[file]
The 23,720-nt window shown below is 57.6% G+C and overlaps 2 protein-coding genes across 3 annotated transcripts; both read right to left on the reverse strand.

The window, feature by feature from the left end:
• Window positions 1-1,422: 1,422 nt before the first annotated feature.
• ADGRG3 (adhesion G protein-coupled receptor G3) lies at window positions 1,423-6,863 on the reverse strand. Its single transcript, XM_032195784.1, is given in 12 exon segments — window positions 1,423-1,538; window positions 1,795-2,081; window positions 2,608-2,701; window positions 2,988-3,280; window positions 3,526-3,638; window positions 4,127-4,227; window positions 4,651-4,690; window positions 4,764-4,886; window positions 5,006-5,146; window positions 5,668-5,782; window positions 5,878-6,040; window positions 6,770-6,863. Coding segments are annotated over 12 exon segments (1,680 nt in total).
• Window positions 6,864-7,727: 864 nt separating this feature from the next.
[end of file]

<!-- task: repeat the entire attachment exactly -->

The 23,720-nt window shown below is 57.6% G+C and overlaps 2 protein-coding genes across 3 annotated transcripts; both read right to left on the reverse strand.

The window, feature by feature from the left end:
• Window positions 1-1,422: 1,422 nt before the first annotated feature.
• ADGRG3 (adhesion G protein-coupled receptor G3) lies at window positions 1,423-6,863 on the reverse strand. Its single transcript, XM_032195784.1, is given in 12 exon segments — window positions 1,423-1,538; window positions 1,795-2,081; window positions 2,608-2,701; window positions 2,988-3,280; window positions 3,526-3,638; window positions 4,127-4,227; window positions 4,651-4,690; window positions 4,764-4,886; window positions 5,006-5,146; window positions 5,668-5,782; window positions 5,878-6,040; window positions 6,770-6,863. Coding segments are annotated over 12 exon segments (1,680 nt in total).
• Window positions 6,864-7,727: 864 nt separating this feature from the next.